Some news articles have latched on to fact that Gigantoraptor would have been feathered. As we covered previously in the article on therizinosauroids, we just don’t know whether giant maniraptorans like Gigantoraptor retained the feathery integument of their smaller relatives, and Xu et al. (2007) do actually cover this in the paper (and supplementary info). They suggest that arm and tail feathers at least may have been retained for use in display, but that maybe the feathers covering the rest of the body were reduced or lost. This remains an area where we can’t do much other than speculate at the moment. I did ask Paul Maderson – an expert on feather evolution – what his thoughts were on this. He argued that, due to the fundamental reorganisation of dermal anatomy involved in feather growth, any lineage that starts out with feathers simply cannot switch back to naked skin.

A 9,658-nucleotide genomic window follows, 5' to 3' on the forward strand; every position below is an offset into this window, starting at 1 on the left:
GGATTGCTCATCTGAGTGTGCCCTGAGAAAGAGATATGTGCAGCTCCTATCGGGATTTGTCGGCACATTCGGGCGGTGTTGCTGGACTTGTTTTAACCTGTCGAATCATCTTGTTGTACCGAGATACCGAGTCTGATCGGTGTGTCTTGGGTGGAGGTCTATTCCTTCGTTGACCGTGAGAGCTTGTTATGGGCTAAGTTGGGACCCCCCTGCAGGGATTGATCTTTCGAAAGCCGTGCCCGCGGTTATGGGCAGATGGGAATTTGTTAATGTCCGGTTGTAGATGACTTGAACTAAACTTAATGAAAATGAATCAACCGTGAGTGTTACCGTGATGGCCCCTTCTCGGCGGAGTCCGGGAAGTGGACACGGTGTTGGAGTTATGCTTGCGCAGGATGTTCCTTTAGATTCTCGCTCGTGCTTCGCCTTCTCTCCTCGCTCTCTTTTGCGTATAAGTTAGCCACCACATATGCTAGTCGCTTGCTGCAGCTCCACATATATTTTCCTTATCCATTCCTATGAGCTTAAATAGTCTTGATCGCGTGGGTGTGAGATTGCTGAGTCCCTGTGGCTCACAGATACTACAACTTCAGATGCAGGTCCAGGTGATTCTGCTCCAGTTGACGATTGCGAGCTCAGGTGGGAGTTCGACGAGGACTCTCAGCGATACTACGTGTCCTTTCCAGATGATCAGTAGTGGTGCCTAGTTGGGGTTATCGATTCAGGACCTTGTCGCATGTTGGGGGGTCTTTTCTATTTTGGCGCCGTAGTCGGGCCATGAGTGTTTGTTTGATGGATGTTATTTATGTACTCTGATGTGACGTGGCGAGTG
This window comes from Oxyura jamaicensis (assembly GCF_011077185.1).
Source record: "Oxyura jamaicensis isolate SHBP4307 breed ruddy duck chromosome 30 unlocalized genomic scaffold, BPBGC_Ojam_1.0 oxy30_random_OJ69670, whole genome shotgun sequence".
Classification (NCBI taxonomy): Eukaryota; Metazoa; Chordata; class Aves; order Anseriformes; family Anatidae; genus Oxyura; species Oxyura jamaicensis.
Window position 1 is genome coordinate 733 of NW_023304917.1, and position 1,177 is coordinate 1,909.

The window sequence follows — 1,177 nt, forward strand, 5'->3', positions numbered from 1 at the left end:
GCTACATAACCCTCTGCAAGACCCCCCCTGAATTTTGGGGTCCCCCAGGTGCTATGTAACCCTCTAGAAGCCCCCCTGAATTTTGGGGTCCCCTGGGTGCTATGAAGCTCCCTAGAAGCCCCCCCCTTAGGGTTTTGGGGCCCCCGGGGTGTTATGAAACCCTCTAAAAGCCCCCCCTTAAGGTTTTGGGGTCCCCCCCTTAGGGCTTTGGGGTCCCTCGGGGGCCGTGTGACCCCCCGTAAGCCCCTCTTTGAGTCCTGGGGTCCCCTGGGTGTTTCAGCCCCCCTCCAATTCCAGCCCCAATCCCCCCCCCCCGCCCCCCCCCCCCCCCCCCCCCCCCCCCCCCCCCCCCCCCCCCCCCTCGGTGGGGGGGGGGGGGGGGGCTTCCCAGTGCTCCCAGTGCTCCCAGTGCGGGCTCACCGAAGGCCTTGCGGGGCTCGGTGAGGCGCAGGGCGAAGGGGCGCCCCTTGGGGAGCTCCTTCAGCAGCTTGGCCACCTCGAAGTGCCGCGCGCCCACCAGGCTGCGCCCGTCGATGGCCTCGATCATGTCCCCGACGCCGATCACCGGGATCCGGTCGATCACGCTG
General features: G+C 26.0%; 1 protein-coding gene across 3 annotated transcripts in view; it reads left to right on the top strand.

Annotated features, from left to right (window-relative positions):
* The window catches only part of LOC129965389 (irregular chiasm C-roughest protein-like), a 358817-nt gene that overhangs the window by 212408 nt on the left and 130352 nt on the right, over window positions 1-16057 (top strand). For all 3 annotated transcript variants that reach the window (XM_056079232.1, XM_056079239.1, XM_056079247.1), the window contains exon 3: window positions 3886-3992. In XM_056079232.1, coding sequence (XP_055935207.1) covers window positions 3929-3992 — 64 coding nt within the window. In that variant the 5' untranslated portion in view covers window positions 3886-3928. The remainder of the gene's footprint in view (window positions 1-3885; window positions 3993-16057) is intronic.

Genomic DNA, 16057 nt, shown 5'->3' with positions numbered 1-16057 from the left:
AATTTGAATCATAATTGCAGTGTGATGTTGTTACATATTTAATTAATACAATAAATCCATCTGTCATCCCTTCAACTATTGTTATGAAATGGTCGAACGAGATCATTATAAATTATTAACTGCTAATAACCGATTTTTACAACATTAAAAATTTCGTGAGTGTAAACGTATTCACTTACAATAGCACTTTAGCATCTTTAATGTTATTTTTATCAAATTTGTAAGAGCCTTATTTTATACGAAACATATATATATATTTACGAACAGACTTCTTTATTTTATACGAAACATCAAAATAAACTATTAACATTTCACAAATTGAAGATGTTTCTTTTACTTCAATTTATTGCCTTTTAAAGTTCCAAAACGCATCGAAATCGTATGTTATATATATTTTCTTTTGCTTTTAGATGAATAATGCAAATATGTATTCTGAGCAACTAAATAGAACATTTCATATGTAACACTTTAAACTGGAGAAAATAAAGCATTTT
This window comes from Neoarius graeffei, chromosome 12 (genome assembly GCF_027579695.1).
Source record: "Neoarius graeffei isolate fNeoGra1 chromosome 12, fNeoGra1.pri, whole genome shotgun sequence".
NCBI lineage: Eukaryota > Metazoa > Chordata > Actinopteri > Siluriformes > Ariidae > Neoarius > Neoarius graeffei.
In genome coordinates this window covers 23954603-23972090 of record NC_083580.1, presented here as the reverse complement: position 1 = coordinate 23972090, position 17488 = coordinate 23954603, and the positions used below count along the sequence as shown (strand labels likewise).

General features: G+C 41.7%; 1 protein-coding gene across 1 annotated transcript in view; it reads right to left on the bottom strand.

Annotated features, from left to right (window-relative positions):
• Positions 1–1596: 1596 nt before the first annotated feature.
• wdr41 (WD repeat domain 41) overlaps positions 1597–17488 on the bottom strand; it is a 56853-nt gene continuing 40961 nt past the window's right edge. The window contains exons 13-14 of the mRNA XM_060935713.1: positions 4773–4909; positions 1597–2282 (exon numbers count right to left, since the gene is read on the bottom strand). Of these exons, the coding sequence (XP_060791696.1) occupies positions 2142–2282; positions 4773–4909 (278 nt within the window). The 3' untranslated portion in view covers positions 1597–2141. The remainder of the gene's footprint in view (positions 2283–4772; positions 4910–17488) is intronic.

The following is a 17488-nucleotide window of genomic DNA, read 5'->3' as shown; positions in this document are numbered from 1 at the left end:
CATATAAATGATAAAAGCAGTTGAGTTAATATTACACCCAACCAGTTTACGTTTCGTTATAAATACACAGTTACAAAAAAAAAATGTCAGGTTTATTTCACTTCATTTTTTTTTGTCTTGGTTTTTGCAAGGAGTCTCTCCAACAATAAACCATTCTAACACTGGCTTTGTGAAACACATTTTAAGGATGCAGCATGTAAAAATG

I am hoping at some stage to publish an article on recently named coelurosaurs (Shanag, Sinocalliopteryx, Tsagaan, Urbacodon and so on), but haven’t done this because – believe it or don’t – the latest issue of Journal of Vertebrate Paleontology still has yet to arrive on these shores, and this is where Urbacodon is published. I could have kept quiet on Gigantoraptor until then, but… better to strike while the iron is hot. And anyway…